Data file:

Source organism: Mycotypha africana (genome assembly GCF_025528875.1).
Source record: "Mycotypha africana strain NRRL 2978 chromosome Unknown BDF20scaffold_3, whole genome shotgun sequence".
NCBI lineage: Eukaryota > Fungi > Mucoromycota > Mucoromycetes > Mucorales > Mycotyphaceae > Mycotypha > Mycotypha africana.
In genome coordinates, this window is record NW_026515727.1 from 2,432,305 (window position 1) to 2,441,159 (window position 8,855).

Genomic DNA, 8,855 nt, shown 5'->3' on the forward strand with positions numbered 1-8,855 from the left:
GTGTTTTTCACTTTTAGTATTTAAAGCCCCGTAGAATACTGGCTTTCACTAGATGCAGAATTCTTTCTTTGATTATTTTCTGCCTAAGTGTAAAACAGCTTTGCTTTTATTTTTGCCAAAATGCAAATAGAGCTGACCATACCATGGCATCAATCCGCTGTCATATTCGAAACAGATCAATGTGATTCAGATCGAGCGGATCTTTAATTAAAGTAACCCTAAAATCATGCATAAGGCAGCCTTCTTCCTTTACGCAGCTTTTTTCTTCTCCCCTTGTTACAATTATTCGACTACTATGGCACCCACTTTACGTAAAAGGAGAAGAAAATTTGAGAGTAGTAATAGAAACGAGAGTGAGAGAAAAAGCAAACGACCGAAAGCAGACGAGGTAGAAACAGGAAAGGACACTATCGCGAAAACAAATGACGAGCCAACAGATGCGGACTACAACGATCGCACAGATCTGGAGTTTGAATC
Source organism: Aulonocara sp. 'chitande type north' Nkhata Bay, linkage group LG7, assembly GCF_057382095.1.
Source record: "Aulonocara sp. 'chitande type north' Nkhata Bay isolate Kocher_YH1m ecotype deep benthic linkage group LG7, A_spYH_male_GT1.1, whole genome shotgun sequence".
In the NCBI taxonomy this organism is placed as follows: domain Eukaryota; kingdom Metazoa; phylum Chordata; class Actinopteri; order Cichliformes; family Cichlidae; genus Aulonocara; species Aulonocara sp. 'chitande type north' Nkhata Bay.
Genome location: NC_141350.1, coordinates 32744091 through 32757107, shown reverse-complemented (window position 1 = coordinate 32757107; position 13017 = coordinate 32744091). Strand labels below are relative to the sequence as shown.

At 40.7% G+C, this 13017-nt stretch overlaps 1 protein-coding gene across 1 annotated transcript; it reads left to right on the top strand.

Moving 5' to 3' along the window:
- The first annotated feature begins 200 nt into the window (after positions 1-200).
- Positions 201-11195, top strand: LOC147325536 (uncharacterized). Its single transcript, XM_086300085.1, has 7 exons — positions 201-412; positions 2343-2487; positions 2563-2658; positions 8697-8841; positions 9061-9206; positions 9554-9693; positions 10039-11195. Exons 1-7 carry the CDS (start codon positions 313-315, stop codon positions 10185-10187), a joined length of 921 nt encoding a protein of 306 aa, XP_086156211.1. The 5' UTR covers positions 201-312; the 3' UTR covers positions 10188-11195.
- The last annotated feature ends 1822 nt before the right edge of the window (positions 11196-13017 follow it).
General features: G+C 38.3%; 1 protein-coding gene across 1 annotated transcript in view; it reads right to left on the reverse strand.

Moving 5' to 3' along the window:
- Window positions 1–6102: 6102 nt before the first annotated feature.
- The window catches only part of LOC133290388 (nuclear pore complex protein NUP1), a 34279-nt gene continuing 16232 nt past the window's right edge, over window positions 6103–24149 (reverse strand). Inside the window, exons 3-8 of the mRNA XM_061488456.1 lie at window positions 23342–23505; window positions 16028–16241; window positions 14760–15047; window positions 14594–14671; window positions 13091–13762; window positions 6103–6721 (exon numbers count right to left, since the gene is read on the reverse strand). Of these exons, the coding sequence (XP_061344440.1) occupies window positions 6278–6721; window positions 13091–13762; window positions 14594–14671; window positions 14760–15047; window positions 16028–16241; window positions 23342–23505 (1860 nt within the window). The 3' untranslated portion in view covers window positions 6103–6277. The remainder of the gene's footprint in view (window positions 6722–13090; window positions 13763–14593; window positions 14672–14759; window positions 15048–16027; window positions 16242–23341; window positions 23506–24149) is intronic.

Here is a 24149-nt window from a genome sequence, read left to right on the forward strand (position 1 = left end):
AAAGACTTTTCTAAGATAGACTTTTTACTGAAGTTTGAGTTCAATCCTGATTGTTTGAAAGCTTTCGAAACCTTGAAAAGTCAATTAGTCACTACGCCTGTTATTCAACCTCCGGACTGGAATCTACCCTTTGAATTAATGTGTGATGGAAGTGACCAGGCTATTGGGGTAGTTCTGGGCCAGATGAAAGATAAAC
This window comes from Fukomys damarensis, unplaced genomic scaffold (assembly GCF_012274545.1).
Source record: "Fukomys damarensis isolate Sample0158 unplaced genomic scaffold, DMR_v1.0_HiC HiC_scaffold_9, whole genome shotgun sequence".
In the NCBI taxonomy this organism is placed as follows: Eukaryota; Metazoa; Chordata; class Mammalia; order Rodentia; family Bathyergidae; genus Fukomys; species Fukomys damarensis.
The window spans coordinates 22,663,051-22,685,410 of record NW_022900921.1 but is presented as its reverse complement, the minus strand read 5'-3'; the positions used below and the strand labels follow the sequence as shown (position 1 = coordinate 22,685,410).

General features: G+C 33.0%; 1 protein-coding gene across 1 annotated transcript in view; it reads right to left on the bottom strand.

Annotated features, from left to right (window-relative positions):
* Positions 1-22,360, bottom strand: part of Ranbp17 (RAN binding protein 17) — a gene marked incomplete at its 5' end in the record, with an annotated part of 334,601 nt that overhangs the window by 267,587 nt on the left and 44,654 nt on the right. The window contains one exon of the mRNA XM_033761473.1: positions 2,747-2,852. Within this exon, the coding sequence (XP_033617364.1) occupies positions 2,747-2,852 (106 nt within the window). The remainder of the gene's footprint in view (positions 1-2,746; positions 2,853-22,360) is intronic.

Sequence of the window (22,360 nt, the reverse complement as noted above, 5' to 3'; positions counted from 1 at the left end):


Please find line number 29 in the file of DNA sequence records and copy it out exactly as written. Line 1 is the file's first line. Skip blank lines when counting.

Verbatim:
Sequence of the window (22,360 nt, the reverse complement as noted above, 5' to 3'; positions counted from 1 at the left end):